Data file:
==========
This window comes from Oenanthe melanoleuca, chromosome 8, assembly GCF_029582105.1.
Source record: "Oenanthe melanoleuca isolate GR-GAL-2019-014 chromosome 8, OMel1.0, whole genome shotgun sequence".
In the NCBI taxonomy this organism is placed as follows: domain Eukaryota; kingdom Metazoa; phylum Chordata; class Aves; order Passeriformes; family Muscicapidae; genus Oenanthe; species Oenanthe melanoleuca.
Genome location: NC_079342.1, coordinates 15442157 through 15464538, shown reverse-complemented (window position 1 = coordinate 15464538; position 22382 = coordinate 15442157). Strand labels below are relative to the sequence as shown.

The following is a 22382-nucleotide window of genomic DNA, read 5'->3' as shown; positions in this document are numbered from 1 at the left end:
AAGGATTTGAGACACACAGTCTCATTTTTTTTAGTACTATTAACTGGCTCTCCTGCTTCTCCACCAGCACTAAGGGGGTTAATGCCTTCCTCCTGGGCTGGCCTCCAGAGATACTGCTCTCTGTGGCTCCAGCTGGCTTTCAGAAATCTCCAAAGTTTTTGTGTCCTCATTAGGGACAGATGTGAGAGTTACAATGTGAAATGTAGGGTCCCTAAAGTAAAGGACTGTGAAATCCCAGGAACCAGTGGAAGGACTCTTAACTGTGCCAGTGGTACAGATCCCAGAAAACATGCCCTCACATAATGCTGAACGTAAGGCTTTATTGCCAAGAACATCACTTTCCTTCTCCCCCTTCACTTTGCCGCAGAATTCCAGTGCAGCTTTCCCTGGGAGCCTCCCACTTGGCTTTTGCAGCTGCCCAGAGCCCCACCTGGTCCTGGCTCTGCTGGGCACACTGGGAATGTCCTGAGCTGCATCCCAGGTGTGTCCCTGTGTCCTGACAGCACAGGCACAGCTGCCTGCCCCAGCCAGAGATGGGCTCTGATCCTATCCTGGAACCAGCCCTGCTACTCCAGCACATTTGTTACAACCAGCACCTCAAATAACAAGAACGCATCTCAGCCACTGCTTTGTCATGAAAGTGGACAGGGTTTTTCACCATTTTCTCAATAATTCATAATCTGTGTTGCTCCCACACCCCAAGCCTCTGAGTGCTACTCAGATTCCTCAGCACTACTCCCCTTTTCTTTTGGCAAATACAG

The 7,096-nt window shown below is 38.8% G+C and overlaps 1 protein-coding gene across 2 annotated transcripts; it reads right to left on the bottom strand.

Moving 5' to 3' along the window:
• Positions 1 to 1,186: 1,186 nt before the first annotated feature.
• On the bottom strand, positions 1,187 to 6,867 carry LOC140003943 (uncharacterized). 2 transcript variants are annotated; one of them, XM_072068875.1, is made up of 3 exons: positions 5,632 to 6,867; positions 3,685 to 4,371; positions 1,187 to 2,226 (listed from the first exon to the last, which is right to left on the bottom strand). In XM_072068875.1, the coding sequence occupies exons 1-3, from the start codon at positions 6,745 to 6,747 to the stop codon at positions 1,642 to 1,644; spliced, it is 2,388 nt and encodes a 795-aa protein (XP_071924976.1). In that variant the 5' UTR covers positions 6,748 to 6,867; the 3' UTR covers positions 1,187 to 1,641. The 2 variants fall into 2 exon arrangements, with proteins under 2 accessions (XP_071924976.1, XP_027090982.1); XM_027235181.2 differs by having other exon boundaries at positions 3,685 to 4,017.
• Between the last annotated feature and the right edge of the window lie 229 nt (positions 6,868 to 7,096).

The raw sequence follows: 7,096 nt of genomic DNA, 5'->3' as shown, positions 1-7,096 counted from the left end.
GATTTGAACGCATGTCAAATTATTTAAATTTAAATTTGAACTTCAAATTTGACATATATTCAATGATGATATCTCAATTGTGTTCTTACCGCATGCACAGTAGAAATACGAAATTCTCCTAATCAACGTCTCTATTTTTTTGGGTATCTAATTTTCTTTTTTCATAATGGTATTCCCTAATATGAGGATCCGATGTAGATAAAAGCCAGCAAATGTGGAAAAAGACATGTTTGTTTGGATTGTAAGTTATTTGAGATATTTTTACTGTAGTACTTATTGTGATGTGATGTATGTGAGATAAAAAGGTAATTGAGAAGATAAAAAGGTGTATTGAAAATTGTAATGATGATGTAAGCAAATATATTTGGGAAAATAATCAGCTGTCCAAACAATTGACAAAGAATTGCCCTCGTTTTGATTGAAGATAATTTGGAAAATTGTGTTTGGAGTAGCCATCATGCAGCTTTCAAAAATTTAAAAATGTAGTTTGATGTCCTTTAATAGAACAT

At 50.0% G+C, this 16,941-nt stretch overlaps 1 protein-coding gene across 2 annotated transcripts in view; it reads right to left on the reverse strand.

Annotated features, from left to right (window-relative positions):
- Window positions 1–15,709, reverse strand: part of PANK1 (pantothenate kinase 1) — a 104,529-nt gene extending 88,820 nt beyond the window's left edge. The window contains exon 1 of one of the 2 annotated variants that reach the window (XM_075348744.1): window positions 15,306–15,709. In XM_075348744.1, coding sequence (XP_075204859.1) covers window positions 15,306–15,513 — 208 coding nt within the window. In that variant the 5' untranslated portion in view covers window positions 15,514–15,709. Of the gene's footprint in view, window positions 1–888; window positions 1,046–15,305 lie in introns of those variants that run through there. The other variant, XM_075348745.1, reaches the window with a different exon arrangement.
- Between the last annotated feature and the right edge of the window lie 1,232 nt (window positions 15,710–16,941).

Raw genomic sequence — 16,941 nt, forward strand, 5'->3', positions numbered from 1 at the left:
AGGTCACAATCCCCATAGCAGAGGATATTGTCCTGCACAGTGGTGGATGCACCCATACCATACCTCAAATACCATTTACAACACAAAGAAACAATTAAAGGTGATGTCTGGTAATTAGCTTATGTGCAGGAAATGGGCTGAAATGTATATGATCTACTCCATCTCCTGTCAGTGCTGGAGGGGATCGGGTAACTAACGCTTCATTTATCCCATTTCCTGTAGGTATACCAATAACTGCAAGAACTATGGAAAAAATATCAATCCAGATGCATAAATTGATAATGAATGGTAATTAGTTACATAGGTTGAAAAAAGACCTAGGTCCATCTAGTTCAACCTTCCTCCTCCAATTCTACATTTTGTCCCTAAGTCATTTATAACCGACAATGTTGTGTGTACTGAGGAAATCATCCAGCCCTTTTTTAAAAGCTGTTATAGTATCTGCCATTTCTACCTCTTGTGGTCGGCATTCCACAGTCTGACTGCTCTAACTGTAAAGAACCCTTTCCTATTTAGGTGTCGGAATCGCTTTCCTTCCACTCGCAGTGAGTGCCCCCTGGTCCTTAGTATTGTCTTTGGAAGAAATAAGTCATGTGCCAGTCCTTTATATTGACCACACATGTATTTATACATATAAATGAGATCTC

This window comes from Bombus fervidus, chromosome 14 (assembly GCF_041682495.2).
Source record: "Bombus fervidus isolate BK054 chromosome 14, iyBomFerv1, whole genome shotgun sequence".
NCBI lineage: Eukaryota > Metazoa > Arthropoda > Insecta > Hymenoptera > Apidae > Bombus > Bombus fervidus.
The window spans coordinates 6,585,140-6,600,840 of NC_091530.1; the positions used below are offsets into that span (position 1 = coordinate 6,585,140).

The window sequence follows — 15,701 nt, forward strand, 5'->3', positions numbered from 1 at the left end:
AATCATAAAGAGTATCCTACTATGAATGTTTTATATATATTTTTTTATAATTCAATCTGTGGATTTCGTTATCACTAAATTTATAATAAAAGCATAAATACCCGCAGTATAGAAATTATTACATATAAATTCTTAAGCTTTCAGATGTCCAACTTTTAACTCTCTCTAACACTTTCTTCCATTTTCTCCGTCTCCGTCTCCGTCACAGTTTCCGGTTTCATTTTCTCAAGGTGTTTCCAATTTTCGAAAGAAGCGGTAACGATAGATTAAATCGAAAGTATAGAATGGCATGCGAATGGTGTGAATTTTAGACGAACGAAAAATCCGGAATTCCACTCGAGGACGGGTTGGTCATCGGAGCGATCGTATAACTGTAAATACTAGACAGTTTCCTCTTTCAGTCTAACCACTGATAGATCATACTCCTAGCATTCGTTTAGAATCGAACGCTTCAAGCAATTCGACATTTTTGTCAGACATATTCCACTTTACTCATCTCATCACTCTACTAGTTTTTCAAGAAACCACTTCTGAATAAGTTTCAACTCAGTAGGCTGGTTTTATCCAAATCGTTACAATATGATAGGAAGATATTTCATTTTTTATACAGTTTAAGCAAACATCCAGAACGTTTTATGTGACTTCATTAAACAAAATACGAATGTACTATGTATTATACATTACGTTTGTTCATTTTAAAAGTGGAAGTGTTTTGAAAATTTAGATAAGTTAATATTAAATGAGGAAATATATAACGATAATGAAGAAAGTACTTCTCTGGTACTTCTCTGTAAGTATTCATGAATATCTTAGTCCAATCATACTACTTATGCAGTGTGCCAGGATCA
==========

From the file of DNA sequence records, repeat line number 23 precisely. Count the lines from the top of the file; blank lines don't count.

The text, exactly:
The window spans coordinates 6,585,140-6,600,840 of NC_091530.1; the positions used below are offsets into that span (position 1 = coordinate 6,585,140).